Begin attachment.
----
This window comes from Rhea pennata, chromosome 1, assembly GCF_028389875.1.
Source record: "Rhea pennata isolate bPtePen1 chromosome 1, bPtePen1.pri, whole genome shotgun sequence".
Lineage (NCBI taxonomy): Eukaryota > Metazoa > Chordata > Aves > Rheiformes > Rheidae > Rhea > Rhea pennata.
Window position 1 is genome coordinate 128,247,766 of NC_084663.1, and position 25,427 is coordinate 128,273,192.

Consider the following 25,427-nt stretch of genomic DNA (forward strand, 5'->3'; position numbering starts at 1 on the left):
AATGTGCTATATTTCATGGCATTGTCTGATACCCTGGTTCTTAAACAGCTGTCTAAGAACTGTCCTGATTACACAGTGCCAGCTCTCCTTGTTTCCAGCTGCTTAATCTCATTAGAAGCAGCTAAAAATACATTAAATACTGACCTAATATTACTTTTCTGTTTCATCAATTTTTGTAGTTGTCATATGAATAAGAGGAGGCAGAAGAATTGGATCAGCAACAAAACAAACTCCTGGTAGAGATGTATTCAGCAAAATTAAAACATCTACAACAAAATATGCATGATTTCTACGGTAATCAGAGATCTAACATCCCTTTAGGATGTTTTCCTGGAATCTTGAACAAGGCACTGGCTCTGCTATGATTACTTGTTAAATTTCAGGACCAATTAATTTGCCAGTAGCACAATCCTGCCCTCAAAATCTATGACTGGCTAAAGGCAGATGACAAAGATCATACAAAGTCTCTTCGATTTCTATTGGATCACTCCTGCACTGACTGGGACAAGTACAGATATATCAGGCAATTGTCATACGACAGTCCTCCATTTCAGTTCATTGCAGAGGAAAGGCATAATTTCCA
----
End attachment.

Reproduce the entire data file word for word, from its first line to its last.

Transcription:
This window comes from Rhea pennata, chromosome 1, assembly GCF_028389875.1.
Source record: "Rhea pennata isolate bPtePen1 chromosome 1, bPtePen1.pri, whole genome shotgun sequence".
Lineage (NCBI taxonomy): Eukaryota > Metazoa > Chordata > Aves > Rheiformes > Rheidae > Rhea > Rhea pennata.
Window position 1 is genome coordinate 128,247,766 of NC_084663.1, and position 25,427 is coordinate 128,273,192.

Consider the following 25,427-nt stretch of genomic DNA (forward strand, 5'->3'; position numbering starts at 1 on the left):
AATGTGCTATATTTCATGGCATTGTCTGATACCCTGGTTCTTAAACAGCTGTCTAAGAACTGTCCTGATTACACAGTGCCAGCTCTCCTTGTTTCCAGCTGCTTAATCTCATTAGAAGCAGCTAAAAATACATTAAATACTGACCTAATATTACTTTTCTGTTTCATCAATTTTTGTAGTTGTCATATGAATAAGAGGAGGCAGAAGAATTGGATCAGCAACAAAACAAACTCCTGGTAGAGATGTATTCAGCAAAATTAAAACATCTACAACAAAATATGCATGATTTCTACGGTAATCAGAGATCTAACATCCCTTTAGGATGTTTTCCTGGAATCTTGAACAAGGCACTGGCTCTGCTATGATTACTTGTTAAATTTCAGGACCAATTAATTTGCCAGTAGCACAATCCTGCCCTCAAAATCTATGACTGGCTAAAGGCAGATGACAAAGATCATACAAAGTCTCTTCGATTTCTATTGGATCACTCCTGCACTGACTGGGACAAGTACAGATATATCAGGCAATTGTCATACGACAGTCCTCCATTTCAGTTCATTGCAGAGGAAAGGCATAATTTCCA